Battery Selection

The Battery System

The battery system consists of a set of batteries that provide the essential energy storage. Typically, this is a set of 6V or 12V lead acid batteries connected in series to form a 48, 72 or 96Vdc battery pack. This battery pack powers the electric propulsion (EP) motor and can also function as the energy storage for other on board (house) power needs. It can be charged by multiple sources, including shore power, regeneration under sail, solar panels, wind generators and/or an on board fossil fuel powered generator.

The right solution depends on your individual desires and needs.

Battery Sizing

Next to selecting the right propulsion motor, battery sizing is the most important factor in designing an EP system that will meet your needs. Let’s face it, energy storage density of current battery technology is the greatest factor limiting the adoption of EP. If not for this limitation, the reduced maintenance, compact size and quiet operation of an electric motor would render the ICE obsolete.

Because the storage density of batteries is substantially less than an equivalent weight/volume of fossil fuel, a compromise must be made. However, an adequately sized battery can supply the needs of most weekend sailors. Combine a small ICE powered generator with renewable sources and the needs of many cruising sailors can be met with greatly reduced dependence on fossil fuels.

A good starting point is to choose a size that will provide an hour of runtime at hull speed. Typically, this will provide 3-4 hours of runtime at 5 knots and many hours of runtime at reduced speeds or for motor sailing in light air.

This chart shows a typical example in calm seas. It is an estimated runtime for a typical 35ft 12000 pound sailboat with a 48Vdc x 300Ah AGM battery and QuieTorque™ 10.0 motor. Typically, the motor and batteries will be similar in weight and fit in the space formally occupied by the ICE, tankage, starting battery and other removed components.

This chart provides a general guideline for choosing the best battery bank size for your boat. Racers will typically want to use minimum sizes to save weight, often reducing weight compared to replaced ICE.

Others will want as much capacity as space and budget allow. Contact Electric Yacht, or one of our dealers for further assistance.

Battery Type

There are three batteries types often selected or electric propulsion. Following is a short description of these with advantages and disadvantages.

Flooded Deep Cycle Lead Acid

This type is the most cost effective. The most common arrangement would be a set of eight 6V T-105 “golf car” batteries. Cost is the main advantage. Disadvantages include the need for periodic watering, less efficient charging and discharging, release of hydrogen gas when charging and shorter life span when deeply discharged on a regular basis. This type is most appropriate when budget is tight and for boats that are not heavily used. We do not recommend flooded batteries for most of our clients.

Absorbed Glass Matt (AGM)

This type is the most commonly used for EP applications. AGM batteries will last longer than flooded batteries if regularly deeply discharged. They charge and discharge more efficiently than flooded batteries, don’t out gas (unless over charged) and don’t need watering. On the downside, quality AGM batteries cost more than quality flooded batteries.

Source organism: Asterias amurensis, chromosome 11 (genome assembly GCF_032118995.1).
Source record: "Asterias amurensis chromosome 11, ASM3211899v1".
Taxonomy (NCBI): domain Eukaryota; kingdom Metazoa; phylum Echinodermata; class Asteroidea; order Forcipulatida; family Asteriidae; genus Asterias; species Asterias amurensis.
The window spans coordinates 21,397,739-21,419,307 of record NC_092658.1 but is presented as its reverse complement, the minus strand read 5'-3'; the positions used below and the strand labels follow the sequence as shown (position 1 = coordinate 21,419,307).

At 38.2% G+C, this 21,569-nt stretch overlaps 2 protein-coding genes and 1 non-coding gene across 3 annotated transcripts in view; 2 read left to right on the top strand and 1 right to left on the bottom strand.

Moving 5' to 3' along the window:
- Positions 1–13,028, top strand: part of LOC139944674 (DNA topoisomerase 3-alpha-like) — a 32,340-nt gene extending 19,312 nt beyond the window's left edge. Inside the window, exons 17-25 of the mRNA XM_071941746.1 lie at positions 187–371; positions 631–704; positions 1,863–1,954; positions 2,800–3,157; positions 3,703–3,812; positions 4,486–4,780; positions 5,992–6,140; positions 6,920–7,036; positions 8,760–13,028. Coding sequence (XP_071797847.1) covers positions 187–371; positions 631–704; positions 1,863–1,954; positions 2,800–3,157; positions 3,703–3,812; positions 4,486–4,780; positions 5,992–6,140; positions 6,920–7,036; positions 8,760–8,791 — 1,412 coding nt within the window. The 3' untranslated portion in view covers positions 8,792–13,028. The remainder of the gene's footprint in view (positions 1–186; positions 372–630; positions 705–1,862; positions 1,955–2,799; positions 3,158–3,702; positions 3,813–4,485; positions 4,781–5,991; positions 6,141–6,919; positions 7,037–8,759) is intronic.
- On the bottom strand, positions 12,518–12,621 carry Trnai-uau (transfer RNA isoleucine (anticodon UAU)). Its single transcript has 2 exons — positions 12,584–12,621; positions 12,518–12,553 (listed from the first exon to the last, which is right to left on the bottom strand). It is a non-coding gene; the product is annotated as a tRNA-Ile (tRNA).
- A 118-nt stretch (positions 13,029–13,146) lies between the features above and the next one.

LiFePO4

Lithium-Iron-Phosphate (LiFeP04 or “Life-Po-Four”) are the Li-ion chemistry most appropriate for marine EP usage. This type is not as energy dense as some Li-ion chemistries, but is long lasting and not much safer than some of the other chemistries. These batteries offer five times the life of AGM batteries and provide twice the energy density of lead acid chemistries. They also charge and discharge very efficiently. The negative side is cost. Prices are coming down, but they are roughly five times the cost of quality AGM batteries. They make the most sense for in situations of daily usage or where maximum capacity are key.

Depth of Discharge (DOD)

A popular misconception is that batteries should not be discharged below 50%. There is a belief among some that doing so will greatly reduce the life of your batteries. In fact, the average depth of discharge (DOD) plays a major role in battery life. It is a very common practice to size batteries such that the AVERAGE DOD does not exceed 50%. We support this practice. However, do not be concerned with discharging more deeply when necessary.

As a guideline, properly maintained deep cycle flooded batteries will last roughly 1000 charge/discharge cycles to 50% DOD. This drops to 200-300 cycles to 80% DOD. Quality AGM batteries will also last 1000 cycles to 50% DOD, but can be expected to last 400-600 cycles to 80% DOD.

The most common cause of early failure of lead acid batteries is not deep discharge. Chronic under charging or leaving them in a deeply discharged state is much more likely to lead to failure than discharging beyond 50% DOD. This is due to a process known as “sulfation”, which is a build up of crystals on the lead plates that blocks the flow of electrons, reducing capacity. To some extent, there are ways to reverse this process. However, the best practice is to always bring the batteries to full charge as soon as possible after usage.

LiFePO4 batteries are typically rated at something like 5000 cycles to 50% DOD and 2000 cycles to 80% DOD. They do not suffer from “sulfation” and are not affected by being left in a partial state of charge.

As such, they are the best choice for high usage applications.

Find Your Boat

Questions? We have answers